“Too much land for too few indigenous people.”
The Amazon is a tropical rainforest, it represents the largest extension of primary forest in the world, i.e. whose vital functions and ecosystem exist in their original state. Its importance in terms of biodiversity and regulation of global Earth’s climate is well known.
The natural resources of this region are considered national wealth to be exploited at any cost: from precious woods to fossil fuels, from rare earths to minerals.
We have been witnessing for decades, with the alarming intensification of recent years, the criminal activity of deforestation and fires in the Amazon, to make room for soybean cultivation and livestock, and to allow access to forest and mineral resources.
The exploitation of the Amazon is an international issue, which makes it the scene of the interests of the big American, European and Chinese capitalists and industrial economic groups.
It is the most ruthless and violent neoliberalism that is literally devouring the forest, invading indigenous lands and forcing people to starve and die.
These days the discussion on the MARCO TEMPORAL is on the table of the Supreme Court, a bill that was approved by the Brazilian chamber of deputies and which recognizes the right to land only to those peoples able to demonstrate their presence in the area claimed on the date of promulgation of the Constitution, October 5, 1988.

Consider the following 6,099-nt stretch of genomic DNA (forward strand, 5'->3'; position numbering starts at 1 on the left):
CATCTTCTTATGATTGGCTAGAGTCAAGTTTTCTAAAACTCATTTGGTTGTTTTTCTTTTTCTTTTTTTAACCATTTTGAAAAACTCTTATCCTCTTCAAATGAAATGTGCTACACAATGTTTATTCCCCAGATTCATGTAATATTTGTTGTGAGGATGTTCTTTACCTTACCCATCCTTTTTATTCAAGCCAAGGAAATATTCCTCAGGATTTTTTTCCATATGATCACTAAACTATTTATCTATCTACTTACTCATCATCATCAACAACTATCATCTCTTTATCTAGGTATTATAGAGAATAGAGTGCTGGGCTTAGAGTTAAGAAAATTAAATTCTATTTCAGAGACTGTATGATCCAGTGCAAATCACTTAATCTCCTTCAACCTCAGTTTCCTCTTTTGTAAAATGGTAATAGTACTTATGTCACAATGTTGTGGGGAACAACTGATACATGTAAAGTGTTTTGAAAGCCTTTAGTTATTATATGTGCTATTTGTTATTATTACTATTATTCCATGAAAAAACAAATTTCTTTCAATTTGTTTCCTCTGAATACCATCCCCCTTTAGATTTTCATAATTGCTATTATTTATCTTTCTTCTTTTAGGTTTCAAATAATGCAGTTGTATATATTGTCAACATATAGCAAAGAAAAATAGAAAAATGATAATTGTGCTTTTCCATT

“Plastic is wonderful because it is durable, plastic is terrible because it is durable”.
In 2022, the OECD presented the first global analysis of all plastics ever produced since the last century, estimating that only 9% of which had been recycled, 12% was incinerated, and 79% was accumulated in landfills or the natural environment.
Plastics are generally made from petroleum, they are almost all non-biodegradable and involve onerous processes to be recycled as well as a reduced number of life cycles, unlike other materials such as glass or metals.
Inadequate disposal of plastic materials at the end of their life cycle causes environmental pollution; in particular, damage can be found to wildlife, for which it is estimated that around seven hundred species have been harmed, including marine, land-dwelling organisms and birds. In Lord Howe Island, 600 km northeast of Sydney, seabirds are found dead with their stomach completely full of plastic.
They are migratory seabirds and pick up food from oceans all over the world and bring it back to their rookeries, feeding their chicks, accidentally filling their gut with plastic.
Many of the marine creatures are eating plastic fragments, floating in our ocean world wide, and they are in our food chain, this literally means that this plastic is getting inside of us.
There is an increasing number of scientific papers focused on the detection of plastic particles inside humans, revealing that traces of plastic have been found in several samples of placenta and in the main filtering organs of our body.
Moreover, plastics absorb chemicals that are free floating in the oceans, leading to possibly endocrine disruptive properties.
“Environmentalism without class struggle is gardening.”